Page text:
Brittney Griner Was ‘Humble’ and Talkative on Plane Ride to US

Brittney Griner on Plane Home (Credit: Russian TV)

Brittney Griner was so thrilled to leave Russia that she couldn’t stop talking, according to Ambassador Roger Carstens, U.S. special presidential envoy for hostage affairs.

“I have been in prison for 10 months now, listening to Russian. I want to talk,” Griner said, Carstens shared Sunday on CNN’s State of the Union.

The WNBA star was released from a Russian prison camp and swapped for convicted Russian arms dealer Viktor Bout in the United Arab Emirates on Dec. 8. After boarding a U.S. government plane, Carstens said Griner told him she wanted to meet everyone on the aircraft.

“And she moved right past me and went to every member on that crew, looked them in the eyes, shook their hands and asked about them, got their names, making a personal connection with them,” Carstens explained. “It was really amazing.”

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Brittney Griner with plane crew (Credit: State Department via CNN)
Brittney Griner is shown with diplomats and the airplane crew. (Credit: State Department via CNN)

Carstens said Griner spent about 12 hours of the 18-hour flight chatting.

“We talked about everything under the sun,” he recalled. “I was left with the impression this is an intelligent, passionate, compassionate, humble, interesting person, a patriotic person. But above all, authentic. I hate the fact that I had to meet her in this manner, but I actually felt blessed having had a chance to get to know her.”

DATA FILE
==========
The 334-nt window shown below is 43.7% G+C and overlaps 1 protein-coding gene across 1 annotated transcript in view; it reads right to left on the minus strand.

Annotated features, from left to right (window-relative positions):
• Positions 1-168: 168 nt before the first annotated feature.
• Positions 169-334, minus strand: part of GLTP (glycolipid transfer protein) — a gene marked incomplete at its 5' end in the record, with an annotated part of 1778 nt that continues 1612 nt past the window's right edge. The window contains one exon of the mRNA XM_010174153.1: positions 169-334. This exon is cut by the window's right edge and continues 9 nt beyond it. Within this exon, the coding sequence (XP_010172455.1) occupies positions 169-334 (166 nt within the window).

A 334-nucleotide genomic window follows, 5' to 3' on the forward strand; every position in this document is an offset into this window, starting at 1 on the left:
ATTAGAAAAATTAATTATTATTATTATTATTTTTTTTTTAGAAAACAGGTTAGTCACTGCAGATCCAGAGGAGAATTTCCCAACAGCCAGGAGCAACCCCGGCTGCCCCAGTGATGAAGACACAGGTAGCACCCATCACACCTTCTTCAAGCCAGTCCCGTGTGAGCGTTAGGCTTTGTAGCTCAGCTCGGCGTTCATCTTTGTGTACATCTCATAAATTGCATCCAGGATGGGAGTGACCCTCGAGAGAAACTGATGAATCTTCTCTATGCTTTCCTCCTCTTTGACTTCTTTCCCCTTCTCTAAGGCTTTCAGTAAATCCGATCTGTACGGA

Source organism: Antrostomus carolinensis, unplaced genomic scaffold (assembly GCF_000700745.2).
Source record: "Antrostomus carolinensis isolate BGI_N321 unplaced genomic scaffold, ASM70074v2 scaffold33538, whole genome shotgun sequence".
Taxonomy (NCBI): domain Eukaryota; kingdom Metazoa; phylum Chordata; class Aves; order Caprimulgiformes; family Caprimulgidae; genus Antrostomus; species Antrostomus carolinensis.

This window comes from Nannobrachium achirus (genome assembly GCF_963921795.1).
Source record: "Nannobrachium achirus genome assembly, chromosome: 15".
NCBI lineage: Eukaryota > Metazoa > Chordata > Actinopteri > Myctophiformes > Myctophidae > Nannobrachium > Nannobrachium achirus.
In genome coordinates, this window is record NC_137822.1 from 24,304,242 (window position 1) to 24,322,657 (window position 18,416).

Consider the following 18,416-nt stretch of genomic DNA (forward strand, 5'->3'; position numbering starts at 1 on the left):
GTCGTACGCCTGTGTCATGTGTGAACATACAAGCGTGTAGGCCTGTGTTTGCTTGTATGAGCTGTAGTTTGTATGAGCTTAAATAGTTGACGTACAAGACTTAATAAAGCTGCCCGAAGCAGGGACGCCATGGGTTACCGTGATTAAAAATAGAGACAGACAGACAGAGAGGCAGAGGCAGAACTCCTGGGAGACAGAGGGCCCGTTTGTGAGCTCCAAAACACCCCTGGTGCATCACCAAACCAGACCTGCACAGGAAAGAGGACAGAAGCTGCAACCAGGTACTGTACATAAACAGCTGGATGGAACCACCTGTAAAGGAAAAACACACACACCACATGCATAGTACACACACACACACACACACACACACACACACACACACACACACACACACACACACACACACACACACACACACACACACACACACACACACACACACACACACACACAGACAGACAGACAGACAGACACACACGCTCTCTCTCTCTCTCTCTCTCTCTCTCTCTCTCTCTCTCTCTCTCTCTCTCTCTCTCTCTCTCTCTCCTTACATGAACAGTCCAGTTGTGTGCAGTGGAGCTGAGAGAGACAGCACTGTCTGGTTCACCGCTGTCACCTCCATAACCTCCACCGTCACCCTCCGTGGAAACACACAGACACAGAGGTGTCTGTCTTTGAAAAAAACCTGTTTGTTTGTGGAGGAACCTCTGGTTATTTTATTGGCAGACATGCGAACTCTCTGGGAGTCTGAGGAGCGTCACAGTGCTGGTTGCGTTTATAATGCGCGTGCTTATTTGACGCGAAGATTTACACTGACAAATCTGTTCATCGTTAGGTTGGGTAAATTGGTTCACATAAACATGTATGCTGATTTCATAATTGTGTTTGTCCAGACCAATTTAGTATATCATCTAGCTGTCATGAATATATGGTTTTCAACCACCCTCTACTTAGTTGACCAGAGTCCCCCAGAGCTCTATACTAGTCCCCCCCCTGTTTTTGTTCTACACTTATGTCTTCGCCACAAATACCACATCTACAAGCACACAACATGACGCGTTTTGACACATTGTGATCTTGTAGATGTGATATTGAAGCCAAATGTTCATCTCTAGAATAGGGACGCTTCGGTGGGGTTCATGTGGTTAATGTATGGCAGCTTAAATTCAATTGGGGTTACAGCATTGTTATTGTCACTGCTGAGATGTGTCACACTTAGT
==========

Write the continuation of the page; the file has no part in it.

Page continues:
The diplomat would not give specifics on what Griner said, except that she discussed spending time in a Russian penal colony and months in prison.

“I’d hate to steal her thunder because it’s her story to tell, but she spoke at length about what it was like to undergo that ten month ordeal,” Carstens told CNN host Dana Bash.

Once Griner touched down, she was taken to Joint Base San Antonio-Lackland in Texas, and reunited with her wife, Cherelle Griner.

The two-time Olympic champion is currently undergoing a medical and mental evaluation before being reintegrated into society — which is standard after a hostage is released.

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Griner’s release was one of the highest-profile U.S. prisoner swaps since the Cold War, although the deal meant leaving behind Paul Whelan, a corporate security executive and former U.S. Marine, jailed in Russia after being accused of spying — which he denied.

President Joe Biden personally approved Thursday’s prisoner exchange. “She is safe, she is on a plane, she is on her way home,” Biden said from the White House.

However, Biden is now facing questions for his decision to trade Bout, known as the “Merchant of Death,” for a celebrity.

The administration insists it is still trying to secure the release of Whelan, who has been jailed for nearly four years following a conviction on espionage charges.

Griner, 32, was taken into custody at Moscow Airport on Feb. 17, after Russian authorities said she was carrying vape canisters with cannabis oil in her luggage. She was later convicted on drug possession charges and sent to a Russian penal colony.

Watch the interview with Ambassador Roger Carstens above.